Resisting the Images of Dad in Popular Culture: Still a Thing

What do Homer Simpson, Al Bundy and Fred Flintstone have in common?

Homer Simpson, Al Bundy, Phil Dunphy and Fred Flinstone are all fathers portrayed as goofy and inept by the mainstream media. They are often shown as fathers who are eager to shed their parenting responsibilities to escape with their friends or fulfill their own plans, often at the expense of their children. Fred Flintstone was the ultimate bumbling father. While animated, it was certainly a powerful and lasting image. You can almost hear his booming voice shouting “WILMA!”. While things may be starting to change, there are decades of media portrayals of fathers as incompetent, childish and bumbling.

Since the 1980s, the images have shifted to really emphasize the goofiness and incompetence of fathers as a parent. It is difficult to find a children’s show without a goofy father positioned next to the super-competent mother figure.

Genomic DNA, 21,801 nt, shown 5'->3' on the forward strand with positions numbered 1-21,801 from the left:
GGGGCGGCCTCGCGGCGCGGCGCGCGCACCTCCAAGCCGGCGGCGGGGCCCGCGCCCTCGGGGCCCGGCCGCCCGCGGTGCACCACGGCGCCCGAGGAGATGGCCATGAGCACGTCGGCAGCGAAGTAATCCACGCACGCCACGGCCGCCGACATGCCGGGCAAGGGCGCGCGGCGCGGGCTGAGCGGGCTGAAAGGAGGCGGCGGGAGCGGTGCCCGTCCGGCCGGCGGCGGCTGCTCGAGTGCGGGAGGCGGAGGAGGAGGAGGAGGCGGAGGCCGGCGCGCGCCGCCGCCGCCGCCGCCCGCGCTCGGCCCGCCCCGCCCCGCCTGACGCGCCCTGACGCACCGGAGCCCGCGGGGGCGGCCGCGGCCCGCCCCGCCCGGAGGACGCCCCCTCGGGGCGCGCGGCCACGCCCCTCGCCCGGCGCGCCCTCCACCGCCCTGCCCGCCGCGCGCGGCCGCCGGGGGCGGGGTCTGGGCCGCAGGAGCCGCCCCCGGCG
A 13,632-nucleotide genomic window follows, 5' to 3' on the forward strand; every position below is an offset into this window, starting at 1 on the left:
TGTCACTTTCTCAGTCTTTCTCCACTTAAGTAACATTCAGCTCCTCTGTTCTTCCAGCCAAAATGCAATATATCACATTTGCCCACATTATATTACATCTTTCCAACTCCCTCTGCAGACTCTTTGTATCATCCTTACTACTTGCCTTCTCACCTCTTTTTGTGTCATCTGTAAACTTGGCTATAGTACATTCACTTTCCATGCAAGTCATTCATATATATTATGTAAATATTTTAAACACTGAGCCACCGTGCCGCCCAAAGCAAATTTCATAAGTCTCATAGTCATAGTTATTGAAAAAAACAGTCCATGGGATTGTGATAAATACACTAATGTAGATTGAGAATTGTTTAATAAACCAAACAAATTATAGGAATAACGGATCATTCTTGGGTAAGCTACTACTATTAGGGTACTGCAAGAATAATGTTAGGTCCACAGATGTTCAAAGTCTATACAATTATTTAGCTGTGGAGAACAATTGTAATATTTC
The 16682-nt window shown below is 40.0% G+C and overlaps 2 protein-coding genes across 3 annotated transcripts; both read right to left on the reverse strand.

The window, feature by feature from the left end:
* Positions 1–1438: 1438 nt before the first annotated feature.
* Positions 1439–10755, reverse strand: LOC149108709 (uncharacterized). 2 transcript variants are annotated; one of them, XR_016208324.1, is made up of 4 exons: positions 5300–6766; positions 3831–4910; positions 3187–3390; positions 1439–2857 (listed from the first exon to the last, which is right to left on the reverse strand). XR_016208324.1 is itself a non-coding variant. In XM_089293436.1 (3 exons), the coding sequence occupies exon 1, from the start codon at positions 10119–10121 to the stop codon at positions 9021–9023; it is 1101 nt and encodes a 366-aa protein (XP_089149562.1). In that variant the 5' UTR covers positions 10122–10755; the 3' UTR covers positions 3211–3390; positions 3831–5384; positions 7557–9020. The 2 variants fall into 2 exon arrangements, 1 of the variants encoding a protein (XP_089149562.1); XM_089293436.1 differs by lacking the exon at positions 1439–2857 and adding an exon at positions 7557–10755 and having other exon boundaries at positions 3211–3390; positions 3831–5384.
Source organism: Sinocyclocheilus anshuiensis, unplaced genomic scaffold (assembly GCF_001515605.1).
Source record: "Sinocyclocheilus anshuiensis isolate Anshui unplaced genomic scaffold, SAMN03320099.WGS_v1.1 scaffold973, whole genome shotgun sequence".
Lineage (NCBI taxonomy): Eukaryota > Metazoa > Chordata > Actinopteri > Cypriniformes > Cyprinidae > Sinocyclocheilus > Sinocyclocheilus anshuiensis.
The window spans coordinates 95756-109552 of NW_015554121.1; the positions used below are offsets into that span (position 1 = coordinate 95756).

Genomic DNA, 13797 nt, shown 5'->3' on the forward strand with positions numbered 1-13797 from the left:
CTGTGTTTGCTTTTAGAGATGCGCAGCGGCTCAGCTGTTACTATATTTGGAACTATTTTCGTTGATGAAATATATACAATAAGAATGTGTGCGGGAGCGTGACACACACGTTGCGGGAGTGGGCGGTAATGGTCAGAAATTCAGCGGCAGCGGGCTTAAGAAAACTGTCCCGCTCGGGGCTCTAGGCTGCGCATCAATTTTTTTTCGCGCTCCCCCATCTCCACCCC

“Lighten up, it’s funny”

While occasionally funny, the joke should be wearing thin. There seems to be a growing conversation about the portrayal of dads in the media and people are starting to notice that the abundance of negative images of fathers is getting tiring. There are some very professional and savvy efforts emerging that recognize the engaged and attentive dad.

Something changes when you have a child, and parenting is something most people take very seriously. When your child comes into the world, it’s not at all uncommon for your heart to explode with love as you get ready to do anything to be the best dad possible.

Statistics about Dads in the Media